Be aware of your breathing — Be mindful of your breaths to maximize tension as you perform sit-ups.

Don't use the neck muscles — It may be tempting to raise yourself with the assistance of your neck muscles, but don't do this. That's cheating and you're not doing a true sit-up.

Don't pull your elbows forward — Some sit-up variations require you to place your hands behind your head. This can tempt you to use your arms to pull yourself up, but this is considered cheating as well.

Types of Sit-Ups

Most people are familiar with the basic sit-up, wherein you lie with your back flat on the floor, knees bent, and then curl your core until you reach your thighs. While this exercise is effective in building core strength, your physical fitness will eventually plateau and you will need to challenge yourself to keep improving. If you feel that your sit-ups have peaked and you're going nowhere, you can try mixing things up with several other types of sit-ups.

Glute-Hamstring Developer (GHD) Sit-Ups

The GHD sit-up is a compound exercise that requires a higher level of fitness and a special chair to perform. To do this, you will need to set yourself on the GHD chair properly. Engage your core, hamstring and glutes, then lower your upper body with your arms extended over your head until they can touch the floor (or as much as you can), then return to the starting position.14

Jackknife Sit-Ups

Also known as a V sit-up, this exercise is for beginners who want to practice a new variation of the basic sit-up:15

1. Lie down flat on the floor and extend your legs, as well as your arms behind your head.

2. Exhale, then engage your core and curl until your arms and legs meet in a jackknife position.

3. Don't forget to raise your legs to a 35- to 45-degree angle to do a correct jackknife sit-up.

jack knife sit up

Roman Chair Sit-Ups

This advanced core exercise requires a special piece of equipment called the Roman chair. To perform the workout:16

1. Sit on the chair and make sure that your feet are secure.

2. Cross and fold your arms and place them in front of you.

3. Exhale, engage your core and slowly lower yourself to the ground, around 70 degrees.

4. As you come up, inhale and return to the starting position.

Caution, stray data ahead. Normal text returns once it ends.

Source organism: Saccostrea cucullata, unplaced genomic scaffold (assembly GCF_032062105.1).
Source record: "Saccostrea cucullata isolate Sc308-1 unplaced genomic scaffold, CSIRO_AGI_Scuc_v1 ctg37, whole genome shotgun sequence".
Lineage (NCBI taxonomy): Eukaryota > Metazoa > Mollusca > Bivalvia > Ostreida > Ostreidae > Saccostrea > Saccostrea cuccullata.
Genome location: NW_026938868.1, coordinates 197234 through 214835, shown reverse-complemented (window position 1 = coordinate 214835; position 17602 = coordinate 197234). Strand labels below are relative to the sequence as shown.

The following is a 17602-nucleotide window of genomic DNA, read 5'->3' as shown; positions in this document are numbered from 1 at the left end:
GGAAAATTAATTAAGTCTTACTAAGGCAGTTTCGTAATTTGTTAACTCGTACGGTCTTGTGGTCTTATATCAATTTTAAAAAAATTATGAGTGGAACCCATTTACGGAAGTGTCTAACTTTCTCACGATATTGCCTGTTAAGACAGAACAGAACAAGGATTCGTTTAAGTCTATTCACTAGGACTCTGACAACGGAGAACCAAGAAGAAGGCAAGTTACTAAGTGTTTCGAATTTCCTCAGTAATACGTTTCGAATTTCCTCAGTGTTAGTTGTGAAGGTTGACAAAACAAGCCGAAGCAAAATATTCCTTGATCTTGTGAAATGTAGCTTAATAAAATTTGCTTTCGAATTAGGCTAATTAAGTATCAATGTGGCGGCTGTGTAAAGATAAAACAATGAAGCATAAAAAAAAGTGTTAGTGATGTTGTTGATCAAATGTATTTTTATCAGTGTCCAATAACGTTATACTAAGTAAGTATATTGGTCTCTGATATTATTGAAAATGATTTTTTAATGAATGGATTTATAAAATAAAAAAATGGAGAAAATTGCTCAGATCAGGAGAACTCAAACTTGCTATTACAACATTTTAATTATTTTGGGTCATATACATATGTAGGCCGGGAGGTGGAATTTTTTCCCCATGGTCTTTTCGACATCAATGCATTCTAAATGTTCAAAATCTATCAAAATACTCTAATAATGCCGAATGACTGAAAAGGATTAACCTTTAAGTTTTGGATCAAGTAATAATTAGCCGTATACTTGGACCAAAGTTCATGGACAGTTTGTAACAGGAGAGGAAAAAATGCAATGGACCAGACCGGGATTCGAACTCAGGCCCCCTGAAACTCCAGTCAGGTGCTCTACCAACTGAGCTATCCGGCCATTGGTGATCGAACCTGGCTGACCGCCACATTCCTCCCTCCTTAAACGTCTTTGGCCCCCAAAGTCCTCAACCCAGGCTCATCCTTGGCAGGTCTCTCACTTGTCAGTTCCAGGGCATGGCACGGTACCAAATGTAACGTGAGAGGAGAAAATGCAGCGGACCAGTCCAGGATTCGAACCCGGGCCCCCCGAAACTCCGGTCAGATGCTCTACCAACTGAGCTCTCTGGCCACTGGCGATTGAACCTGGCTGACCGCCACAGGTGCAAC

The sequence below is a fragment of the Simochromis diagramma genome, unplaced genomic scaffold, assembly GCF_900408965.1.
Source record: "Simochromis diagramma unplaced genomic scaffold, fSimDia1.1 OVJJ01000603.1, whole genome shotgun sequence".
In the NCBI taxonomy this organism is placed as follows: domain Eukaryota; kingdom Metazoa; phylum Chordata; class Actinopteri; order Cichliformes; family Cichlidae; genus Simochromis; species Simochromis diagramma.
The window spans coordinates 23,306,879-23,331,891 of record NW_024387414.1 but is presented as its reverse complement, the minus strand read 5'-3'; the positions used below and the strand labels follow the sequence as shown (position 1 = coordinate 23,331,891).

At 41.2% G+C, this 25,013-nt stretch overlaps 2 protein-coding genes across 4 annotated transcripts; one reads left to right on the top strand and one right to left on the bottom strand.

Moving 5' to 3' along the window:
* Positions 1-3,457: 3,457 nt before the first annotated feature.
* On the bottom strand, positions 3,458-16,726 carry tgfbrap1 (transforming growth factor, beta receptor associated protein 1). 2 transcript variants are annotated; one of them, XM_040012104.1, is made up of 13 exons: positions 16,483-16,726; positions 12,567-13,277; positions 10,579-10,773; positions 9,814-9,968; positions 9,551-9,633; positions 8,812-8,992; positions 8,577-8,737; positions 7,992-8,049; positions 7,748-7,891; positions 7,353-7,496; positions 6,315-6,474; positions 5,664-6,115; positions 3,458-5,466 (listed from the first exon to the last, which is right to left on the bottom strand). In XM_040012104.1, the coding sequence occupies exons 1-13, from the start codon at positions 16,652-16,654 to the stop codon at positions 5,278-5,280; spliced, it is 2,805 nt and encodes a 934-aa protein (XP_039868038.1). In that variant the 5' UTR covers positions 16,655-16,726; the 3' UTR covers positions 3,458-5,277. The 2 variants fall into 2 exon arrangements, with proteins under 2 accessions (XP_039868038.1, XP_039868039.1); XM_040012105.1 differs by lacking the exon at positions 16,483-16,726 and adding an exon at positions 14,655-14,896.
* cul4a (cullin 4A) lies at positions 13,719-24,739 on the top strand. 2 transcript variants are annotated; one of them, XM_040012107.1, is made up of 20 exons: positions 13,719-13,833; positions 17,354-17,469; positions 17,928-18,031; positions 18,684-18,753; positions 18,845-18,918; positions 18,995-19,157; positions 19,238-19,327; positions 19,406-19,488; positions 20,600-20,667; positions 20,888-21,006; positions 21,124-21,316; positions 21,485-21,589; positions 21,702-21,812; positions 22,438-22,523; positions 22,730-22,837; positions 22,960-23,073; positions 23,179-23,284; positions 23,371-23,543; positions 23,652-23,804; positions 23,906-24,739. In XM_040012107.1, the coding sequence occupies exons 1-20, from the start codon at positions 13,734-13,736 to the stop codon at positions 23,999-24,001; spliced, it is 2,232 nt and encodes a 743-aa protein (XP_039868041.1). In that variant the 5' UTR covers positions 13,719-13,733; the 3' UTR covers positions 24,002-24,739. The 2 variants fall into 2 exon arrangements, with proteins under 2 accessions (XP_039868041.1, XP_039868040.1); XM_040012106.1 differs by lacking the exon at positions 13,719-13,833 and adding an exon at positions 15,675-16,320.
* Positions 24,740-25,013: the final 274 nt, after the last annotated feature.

roman chair sit up

Weighted Sit-Ups

Once you've developed good core strength through regular sit-ups, you can amp up the difficulty by adding more weight:17

1. Hold a dumbbell firmly against your chest while you perform a regular sit-up.

2. Choose a weight that's challenging enough to allow you to do a full repetition without breaking good form.

weighted sit up

Decline Sit-Ups

This sit-up variation is slightly more advanced than a regular sit-up and requires a decline bench to perform correctly:18

1. Adjust the bench to a decline of 30 to 45 degrees, depending on your skill level.

2. Sit on the bench with your legs secured.

3. Place your arms on your chest in a cross then lower your torso back until you almost touch the bench.

decline sit up

Butterfly Sit-Ups

The butterfly sit-up is a beginner exercise that almost anyone with basic physical fitness can perform:19

1. Lie down on your back with your feet and heels together, then tuck them towards your buttocks.

2. Allow your shoulder blades and arms to make contact with the floor.

3. Curl back up and then touch the front of your feet with your hands.

4. Make sure that your shoulder passes the hip for a full repetition.

butterfly sit up

Army's Physical Fitness Test (APFT) Sit-Ups

The APFT sit-up gauges a cadet's core strength and endurance. Each trainee is required to pass a minimum score of 50 in this exercise to move onto Basic Combat Training.20 To pass the sit-up portion of the exam, males who belong to the following age groups must be able to hit a certain number of repetitions:21

Age Group Repetitions Needed to Pass
17 to 21 47
22 to 26 43
27 to 31 36
32 to 36 34
37 to 41 29

While the APFT sit-up is very similar to the basic sit-up, there are certain rules that must be followed in order to be scored properly and pass:22

You must lie on your back with your knees bent on a 45-degree angle. Feet can be together or up to 12 inches apart.

Another trainee will hold your ankles, and the heel of the foot must remain planted to the ground for the entire repetition.

Fingers must be interlocked behind the head. When pulling yourself up, your neck must be above the base of the spine. Back of the hands must touch the ground during the downward motion.

army's physical fitness test sit up

Medicine Ball Sit-Ups

The purpose of a muscle ball is to help activate other muscles that are not otherwise used during normal exercise. They are typically sold in various weights and sizes, so pick one that you can comfortably handle while doing sit-ups.23 Due to the weight of the ball, this is an advanced form of a sit-up, so a high level of physical fitness is required for this exercise.24 To do a sit-up while using a medicine ball:25